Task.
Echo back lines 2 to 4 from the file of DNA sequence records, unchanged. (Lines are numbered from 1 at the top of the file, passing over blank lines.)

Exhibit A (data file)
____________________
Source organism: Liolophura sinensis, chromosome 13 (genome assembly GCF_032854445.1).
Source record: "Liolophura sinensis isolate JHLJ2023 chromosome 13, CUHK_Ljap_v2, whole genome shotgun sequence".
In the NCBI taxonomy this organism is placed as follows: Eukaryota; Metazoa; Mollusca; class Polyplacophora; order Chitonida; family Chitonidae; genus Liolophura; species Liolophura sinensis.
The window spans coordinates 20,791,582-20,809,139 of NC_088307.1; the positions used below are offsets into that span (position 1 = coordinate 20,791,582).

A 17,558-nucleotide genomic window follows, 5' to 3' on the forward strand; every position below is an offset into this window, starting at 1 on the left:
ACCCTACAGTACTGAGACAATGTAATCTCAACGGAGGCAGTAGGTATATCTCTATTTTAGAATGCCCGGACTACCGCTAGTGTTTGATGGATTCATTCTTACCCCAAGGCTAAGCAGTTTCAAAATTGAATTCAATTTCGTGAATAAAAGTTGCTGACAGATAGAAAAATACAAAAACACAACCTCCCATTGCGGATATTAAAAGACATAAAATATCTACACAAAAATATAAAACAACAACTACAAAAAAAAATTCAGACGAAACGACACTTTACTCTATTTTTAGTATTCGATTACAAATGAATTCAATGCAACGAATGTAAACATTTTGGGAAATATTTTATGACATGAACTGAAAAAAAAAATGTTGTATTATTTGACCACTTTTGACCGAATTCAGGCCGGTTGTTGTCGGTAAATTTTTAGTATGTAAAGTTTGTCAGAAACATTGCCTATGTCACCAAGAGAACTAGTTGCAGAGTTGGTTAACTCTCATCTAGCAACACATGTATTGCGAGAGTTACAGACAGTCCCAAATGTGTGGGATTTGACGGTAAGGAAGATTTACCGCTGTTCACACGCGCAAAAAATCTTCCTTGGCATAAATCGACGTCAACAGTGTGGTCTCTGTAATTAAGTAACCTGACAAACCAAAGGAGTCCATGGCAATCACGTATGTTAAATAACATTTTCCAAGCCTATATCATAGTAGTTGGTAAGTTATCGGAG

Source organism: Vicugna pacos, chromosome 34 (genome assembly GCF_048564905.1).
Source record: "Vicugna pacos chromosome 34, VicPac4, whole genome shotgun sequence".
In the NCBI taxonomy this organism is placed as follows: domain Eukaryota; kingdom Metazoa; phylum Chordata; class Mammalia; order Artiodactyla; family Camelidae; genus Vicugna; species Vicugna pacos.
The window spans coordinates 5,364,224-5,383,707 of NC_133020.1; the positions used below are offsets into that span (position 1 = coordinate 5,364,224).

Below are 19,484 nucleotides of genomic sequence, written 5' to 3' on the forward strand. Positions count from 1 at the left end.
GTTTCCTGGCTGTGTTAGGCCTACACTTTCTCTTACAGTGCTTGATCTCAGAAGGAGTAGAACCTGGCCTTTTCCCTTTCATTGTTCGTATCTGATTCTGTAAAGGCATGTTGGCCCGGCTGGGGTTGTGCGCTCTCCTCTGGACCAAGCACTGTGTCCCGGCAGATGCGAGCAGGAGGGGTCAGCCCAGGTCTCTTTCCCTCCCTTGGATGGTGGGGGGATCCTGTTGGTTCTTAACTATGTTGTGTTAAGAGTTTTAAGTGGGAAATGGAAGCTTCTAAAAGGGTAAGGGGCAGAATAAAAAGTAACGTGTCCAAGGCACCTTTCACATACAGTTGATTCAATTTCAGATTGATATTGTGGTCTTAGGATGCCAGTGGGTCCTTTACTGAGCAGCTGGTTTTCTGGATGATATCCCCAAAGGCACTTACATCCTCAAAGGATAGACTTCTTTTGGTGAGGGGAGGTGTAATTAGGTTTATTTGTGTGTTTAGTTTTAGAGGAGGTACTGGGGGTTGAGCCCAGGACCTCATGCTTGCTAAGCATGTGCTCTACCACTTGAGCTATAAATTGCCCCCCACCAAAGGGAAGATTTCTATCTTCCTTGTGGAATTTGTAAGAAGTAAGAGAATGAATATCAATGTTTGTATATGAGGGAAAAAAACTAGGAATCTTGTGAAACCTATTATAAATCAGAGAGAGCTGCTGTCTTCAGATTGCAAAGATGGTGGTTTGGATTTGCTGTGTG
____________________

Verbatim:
Source record: "Liolophura sinensis isolate JHLJ2023 chromosome 13, CUHK_Ljap_v2, whole genome shotgun sequence".
In the NCBI taxonomy this organism is placed as follows: Eukaryota; Metazoa; Mollusca; class Polyplacophora; order Chitonida; family Chitonidae; genus Liolophura; species Liolophura sinensis.
The window spans coordinates 20,791,582-20,809,139 of NC_088307.1; the positions used below are offsets into that span (position 1 = coordinate 20,791,582).